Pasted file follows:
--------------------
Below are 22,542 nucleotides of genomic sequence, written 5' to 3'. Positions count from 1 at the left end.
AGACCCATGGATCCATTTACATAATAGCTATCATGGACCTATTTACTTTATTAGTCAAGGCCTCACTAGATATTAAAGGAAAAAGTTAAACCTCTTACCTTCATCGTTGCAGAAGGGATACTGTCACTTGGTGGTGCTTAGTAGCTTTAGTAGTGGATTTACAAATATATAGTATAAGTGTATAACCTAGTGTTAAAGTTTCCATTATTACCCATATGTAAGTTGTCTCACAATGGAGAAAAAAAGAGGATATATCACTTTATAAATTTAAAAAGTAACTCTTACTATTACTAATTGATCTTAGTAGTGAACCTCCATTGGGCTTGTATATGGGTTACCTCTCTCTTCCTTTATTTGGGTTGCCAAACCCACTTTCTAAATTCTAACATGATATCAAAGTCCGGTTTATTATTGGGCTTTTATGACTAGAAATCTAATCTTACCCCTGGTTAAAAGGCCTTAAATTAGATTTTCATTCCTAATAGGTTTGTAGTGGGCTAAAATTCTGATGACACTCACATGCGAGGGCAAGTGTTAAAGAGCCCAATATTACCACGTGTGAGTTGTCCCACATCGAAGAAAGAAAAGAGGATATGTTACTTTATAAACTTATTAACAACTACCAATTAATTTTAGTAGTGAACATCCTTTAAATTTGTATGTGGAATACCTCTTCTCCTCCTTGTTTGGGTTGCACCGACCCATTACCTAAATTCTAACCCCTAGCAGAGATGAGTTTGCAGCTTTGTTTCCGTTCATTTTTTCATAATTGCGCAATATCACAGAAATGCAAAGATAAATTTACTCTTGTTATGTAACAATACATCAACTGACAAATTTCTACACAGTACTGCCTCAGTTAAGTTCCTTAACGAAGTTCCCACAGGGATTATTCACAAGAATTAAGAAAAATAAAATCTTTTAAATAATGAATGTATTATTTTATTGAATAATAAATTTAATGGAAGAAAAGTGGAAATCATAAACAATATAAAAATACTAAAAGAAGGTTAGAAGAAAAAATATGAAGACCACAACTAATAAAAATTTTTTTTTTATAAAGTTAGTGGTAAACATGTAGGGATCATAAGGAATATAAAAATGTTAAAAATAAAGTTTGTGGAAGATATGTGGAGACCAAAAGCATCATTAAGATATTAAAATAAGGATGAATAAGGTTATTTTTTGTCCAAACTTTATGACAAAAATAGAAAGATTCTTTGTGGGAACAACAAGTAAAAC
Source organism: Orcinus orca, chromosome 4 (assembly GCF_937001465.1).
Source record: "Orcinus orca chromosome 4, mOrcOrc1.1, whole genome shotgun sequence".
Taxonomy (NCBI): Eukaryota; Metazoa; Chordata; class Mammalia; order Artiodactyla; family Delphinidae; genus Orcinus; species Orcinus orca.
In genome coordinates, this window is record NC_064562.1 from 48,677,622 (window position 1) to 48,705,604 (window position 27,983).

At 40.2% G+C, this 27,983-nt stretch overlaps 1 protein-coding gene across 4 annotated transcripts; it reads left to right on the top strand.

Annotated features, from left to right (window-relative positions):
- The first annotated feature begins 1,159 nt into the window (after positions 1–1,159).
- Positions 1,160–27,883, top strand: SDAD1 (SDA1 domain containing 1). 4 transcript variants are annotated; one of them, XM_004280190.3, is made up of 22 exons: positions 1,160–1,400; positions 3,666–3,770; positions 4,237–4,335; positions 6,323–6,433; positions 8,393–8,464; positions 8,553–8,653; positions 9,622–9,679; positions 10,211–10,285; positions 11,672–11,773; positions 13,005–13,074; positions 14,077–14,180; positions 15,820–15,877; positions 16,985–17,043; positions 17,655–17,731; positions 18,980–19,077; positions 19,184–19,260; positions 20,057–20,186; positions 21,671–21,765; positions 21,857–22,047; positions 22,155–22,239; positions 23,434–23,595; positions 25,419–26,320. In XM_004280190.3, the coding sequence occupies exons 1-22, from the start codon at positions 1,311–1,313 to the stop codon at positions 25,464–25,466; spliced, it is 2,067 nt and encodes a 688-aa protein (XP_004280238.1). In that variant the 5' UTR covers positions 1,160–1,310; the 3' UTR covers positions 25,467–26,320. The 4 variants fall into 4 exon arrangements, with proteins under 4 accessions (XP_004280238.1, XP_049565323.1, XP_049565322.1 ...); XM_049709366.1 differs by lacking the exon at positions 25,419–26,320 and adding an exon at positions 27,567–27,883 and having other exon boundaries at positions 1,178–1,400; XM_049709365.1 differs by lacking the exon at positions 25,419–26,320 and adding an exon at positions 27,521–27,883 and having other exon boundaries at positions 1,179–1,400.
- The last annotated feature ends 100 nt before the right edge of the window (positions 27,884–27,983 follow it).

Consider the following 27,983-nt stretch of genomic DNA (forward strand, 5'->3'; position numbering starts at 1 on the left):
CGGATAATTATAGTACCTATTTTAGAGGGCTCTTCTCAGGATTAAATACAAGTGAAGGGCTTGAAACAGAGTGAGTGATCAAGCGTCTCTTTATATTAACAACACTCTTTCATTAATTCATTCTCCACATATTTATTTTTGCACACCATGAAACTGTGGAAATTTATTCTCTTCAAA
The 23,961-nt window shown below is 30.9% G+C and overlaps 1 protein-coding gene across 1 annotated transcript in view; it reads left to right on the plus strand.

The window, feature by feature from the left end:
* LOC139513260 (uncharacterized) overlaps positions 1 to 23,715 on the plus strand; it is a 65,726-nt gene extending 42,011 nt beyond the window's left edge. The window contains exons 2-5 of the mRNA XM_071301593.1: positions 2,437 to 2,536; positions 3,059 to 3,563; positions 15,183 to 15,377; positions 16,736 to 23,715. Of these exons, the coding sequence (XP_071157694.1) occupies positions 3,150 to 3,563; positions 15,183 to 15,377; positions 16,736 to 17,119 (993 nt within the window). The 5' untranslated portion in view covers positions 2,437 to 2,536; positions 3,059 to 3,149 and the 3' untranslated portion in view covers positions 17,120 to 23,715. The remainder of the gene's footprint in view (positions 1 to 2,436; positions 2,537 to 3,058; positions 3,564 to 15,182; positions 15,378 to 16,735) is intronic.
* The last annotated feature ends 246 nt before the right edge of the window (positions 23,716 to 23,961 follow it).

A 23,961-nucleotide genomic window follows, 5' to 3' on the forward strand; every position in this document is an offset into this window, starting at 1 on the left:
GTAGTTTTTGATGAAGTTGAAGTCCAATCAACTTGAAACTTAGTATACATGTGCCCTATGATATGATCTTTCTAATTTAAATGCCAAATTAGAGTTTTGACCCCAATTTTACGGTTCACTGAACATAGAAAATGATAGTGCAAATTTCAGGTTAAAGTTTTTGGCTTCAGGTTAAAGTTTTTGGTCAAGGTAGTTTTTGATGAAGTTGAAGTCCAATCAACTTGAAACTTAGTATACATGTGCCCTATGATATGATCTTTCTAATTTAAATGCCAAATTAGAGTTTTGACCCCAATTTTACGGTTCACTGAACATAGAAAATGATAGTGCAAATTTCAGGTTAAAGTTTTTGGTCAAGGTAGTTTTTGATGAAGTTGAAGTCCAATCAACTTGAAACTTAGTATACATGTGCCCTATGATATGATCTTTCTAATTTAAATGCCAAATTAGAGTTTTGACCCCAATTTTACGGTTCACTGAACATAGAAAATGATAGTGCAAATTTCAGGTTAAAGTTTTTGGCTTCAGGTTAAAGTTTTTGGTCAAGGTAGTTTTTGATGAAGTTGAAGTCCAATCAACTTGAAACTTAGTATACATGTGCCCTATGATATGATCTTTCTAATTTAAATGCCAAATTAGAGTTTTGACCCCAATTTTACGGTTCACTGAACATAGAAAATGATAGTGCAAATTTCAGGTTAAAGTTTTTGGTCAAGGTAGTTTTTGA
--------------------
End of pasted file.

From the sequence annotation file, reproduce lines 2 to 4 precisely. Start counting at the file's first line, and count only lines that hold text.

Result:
AGACCCATGGATCCATTTACATAATAGCTATCATGGACCTATTTACTTTATTAGTCAAGGCCTCACTAGATATTAAAGGAAAAAGTTAAACCTCTTACCTTCATCGTTGCAGAAGGGATACTGTCACTTGGTGGTGCTTAGTAGCTTTAGTAGTGGATTTACAAATATATAGTATAAGTGTATAACCTAGTGTTAAAGTTTCCATTATTACCCATATGTAAGTTGTCTCACAATGGAGAAAAAAAGAGGATATATCACTTTATAAATTTAAAAAGTAACTCTTACTATTACTAATTGATCTTAGTAGTGAACCTCCATTGGGCTTGTATATGGGTTACCTCTCTCTTCCTTTATTTGGGTTGCCAAACCCACTTTCTAAATTCTAACATGATATCAAAGTCCGGTTTATTATTGGGCTTTTATGACTAGAAATCTAATCTTACCCCTGGTTAAAAGGCCTTAAATTAGATTTTCATTCCTAATAGGTTTGTAGTGGGCTAAAATTCTGATGACACTCACATGCGAGGGCAAGTGTTAAAGAGCCCAATATTACCACGTGTGAGTTGTCCCACATCGAAGAAAGAAAAGAGGATATGTTACTTTATAAACTTATTAACAACTACCAATTAATTTTAGTAGTGAACATCCTTTAAATTTGTATGTGGAATACCTCTTCTCCTCCTTGTTTGGGTTGCACCGACCCATTACCTAAATTCTAACCCCTAGCAGAGATGAGTTTGCAGCTTTGTTTCCGTTCATTTTTTCATAATTGCGCAATATCACAGAAATGCAAAGATAAATTTACTCTTGTTATGTAACAATACATCAACTGACAAATTTCTACACAGTACTGCCTCAGTTAAGTTCCTTAACGAAGTTCCCACAGGGATTATTCACAAGAATTAAGAAAAATAAAATCTTTTAAATAATGAATGTATTATTTTATTGAATAATAAATTTAATGGAAGAAAAGTGGAAATCATAAACAATATAAAAATACTAAAAGAAGGTTAGAAGAAAAAATATGAAGACCACAACTAATAAAAATTTTTTTTTTATAAAGTTAGTGGTAAACATGTAGGGATCATAAGGAATATAAAAATGTTAAAAATAAAGTTTGTGGAAGATATGTGGAGACCAAAAGCATCATTAAGATATTAAAATAAGGATGAATAAGGTTATTTTTTGTCCAAACTTTATGACAAAAATAGAAAGATTCTTTGTGGGAACAACAAGTAAAAC
Source organism: Orcinus orca, chromosome 4 (assembly GCF_937001465.1).
Source record: "Orcinus orca chromosome 4, mOrcOrc1.1, whole genome shotgun sequence".